A Life of Spice
A Life of Spice
The smells coming out of homes in Susan Welsand’s childhood neighborhood were unreal.
“Everyone had a different ethnic food on our street,” she remembers. “The smells from all the houses were so different, the taste of the food [was] all so different.” All of these were a departure from the meat and potatoes household she grew up in.
“My chances to get that kind of food were somewhat limited because we certainly weren’t eating it at home.” It was there, on Belfour Street. in Detroit, that Susan says she found her life’s passion, though she wouldn’t realize it for many years.
Susan grew up with an interest in gardening (learned by working her grandparents’ huge victory garden, a holdover from WWII) and in food, but she chose to focus on art history and journalism in college. It was here, though, that she was able to really explore her interest in peppers.
“It really wasn’t until I went away to college and had my own kitchen that I started cooking with them,” Susan recalls.
After finishing school, Susan said she began really thinking about what she wanted to do with her life and came to an important realization.
“There’s a point where you think, ‘Why am I working this hard for somebody else?’” It was then that she decided to take her love of growing and of hot peppers and make something out of it. Fastforward 22 years and Susan is running an incredibly successful pepper farm and has one of the largest chile pepper seed collections in North America (Susan estimates that she has around 2,000 of the roughly 3,000 known varieties represented in her seed bank).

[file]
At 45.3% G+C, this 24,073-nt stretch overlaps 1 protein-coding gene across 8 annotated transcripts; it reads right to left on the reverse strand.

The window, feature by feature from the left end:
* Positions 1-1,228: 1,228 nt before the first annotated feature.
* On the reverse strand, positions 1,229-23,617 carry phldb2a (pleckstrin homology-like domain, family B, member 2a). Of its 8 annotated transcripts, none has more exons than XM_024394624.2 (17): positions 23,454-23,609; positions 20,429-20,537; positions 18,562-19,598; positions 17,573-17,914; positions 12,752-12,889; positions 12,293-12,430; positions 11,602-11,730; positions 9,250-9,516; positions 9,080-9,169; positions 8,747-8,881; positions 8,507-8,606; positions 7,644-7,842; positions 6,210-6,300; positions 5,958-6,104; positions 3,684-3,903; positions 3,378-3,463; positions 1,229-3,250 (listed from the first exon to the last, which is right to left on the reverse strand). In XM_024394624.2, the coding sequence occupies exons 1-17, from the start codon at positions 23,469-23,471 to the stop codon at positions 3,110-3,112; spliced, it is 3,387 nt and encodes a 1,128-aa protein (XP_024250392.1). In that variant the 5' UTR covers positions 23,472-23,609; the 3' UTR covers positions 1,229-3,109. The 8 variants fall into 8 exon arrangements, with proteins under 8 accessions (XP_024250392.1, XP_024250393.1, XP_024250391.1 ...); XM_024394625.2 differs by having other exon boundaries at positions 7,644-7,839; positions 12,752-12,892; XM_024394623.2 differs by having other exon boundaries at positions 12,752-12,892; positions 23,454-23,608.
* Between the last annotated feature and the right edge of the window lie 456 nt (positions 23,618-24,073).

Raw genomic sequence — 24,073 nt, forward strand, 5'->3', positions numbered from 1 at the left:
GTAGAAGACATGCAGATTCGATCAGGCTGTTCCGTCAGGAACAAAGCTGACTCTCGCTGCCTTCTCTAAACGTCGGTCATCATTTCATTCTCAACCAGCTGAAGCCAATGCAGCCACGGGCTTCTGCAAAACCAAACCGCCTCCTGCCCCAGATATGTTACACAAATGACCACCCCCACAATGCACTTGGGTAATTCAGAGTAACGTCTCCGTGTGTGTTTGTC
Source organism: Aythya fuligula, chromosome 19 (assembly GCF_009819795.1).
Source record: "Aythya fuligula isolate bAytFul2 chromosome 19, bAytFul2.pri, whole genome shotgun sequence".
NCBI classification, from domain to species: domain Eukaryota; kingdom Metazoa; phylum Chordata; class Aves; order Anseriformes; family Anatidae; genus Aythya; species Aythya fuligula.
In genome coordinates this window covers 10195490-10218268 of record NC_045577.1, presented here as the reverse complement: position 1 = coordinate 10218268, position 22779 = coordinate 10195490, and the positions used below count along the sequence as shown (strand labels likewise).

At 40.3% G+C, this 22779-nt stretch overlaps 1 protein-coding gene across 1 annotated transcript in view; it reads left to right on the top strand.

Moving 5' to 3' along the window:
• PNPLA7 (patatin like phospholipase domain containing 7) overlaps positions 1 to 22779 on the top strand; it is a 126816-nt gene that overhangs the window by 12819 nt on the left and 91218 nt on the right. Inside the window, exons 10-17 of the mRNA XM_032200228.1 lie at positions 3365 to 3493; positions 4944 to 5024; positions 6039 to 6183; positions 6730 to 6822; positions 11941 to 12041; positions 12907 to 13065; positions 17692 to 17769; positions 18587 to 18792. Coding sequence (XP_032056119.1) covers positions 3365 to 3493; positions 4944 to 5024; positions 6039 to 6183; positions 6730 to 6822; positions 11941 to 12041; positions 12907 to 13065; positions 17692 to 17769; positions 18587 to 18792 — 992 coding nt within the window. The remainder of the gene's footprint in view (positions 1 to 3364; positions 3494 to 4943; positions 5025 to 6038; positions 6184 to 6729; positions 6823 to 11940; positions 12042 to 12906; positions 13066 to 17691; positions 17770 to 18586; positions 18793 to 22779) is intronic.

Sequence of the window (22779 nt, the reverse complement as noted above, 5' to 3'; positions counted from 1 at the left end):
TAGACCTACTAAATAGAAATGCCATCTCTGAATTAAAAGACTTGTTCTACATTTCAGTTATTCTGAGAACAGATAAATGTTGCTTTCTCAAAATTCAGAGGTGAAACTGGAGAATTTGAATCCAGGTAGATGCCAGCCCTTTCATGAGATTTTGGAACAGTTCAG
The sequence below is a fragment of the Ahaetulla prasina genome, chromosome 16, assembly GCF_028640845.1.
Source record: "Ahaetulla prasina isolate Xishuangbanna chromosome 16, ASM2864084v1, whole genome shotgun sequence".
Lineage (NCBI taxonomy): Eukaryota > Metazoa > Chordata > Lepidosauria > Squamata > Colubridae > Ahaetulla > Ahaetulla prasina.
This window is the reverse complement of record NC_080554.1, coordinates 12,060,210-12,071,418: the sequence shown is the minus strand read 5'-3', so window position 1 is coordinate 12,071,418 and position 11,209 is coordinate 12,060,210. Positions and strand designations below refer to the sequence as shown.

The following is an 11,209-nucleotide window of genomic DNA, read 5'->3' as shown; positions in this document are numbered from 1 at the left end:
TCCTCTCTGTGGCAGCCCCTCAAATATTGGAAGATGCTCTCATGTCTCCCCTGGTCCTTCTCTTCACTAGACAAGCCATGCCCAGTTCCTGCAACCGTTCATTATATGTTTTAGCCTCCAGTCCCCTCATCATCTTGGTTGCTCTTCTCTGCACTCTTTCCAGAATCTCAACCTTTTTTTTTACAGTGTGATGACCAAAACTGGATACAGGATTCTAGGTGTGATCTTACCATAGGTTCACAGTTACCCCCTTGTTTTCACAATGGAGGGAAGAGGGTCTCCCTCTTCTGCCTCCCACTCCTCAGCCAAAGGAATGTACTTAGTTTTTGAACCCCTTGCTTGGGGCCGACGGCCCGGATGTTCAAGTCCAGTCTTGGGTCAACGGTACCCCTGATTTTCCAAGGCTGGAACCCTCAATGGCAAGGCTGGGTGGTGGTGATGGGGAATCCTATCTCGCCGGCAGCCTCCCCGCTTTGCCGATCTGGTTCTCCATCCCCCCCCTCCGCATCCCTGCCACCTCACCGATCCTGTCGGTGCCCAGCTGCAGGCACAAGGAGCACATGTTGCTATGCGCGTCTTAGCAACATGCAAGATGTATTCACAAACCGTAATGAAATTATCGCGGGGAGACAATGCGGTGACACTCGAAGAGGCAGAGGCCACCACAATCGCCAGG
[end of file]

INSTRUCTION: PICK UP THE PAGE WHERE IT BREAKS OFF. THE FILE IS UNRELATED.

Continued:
When she bought her home and farm, she was sold on several factors, the primary one being a big greenhouse. She was so excited about it, in fact, that she ended up growing far too many plants. On the recommendation of friends, she took her starters to the Bloomington Farmers’ Market, which was the beginning of her business.
Things started slowly. In a time before lightening fast, international e-commerce, Susan relied on visitors to the Market to spread the word about her operation. From this, requests to ship nationally began to roll in and word started to spread that Susan had peppers that were tough to find in the U.S. However, with this growing interest, Susan says the chile industry was still very small.
“That was at a time when peppers were not very popular, not anything like it is today,” she explains.
When the internet began to gain speed Susan saw an opportunity.
“I figured this is a way to reach chile heads around the country,” Susan says of the internet. She started reaching out to the greater chile community through online forums and saw her business expand rapidly.
The chile business is one that lives on trends. Susan says she knows the moment an exotic chile gets national attention, she can expect requests almost immediately and so she constantly has to keep her ear to the ground to ensure she is prepared.
“Rick Balis won Top Chef Masters on TV one year with a Oaxacan mole and the next day my telephone rings, ‘Do you have Chihuacle Negro?’” she recall.
There is one trend in peppers she is not so fond of, however: super-hots. Susan admits that she grows them and sells them, though with a bit of hesitation. She loves chiles for their beautiful flavors, and to her, super-hots focus less on flavor and can actually run the risk of turning people off to eating all peppers. One bad experience can ruin someone for life, a risk Susan does not think is worth taking.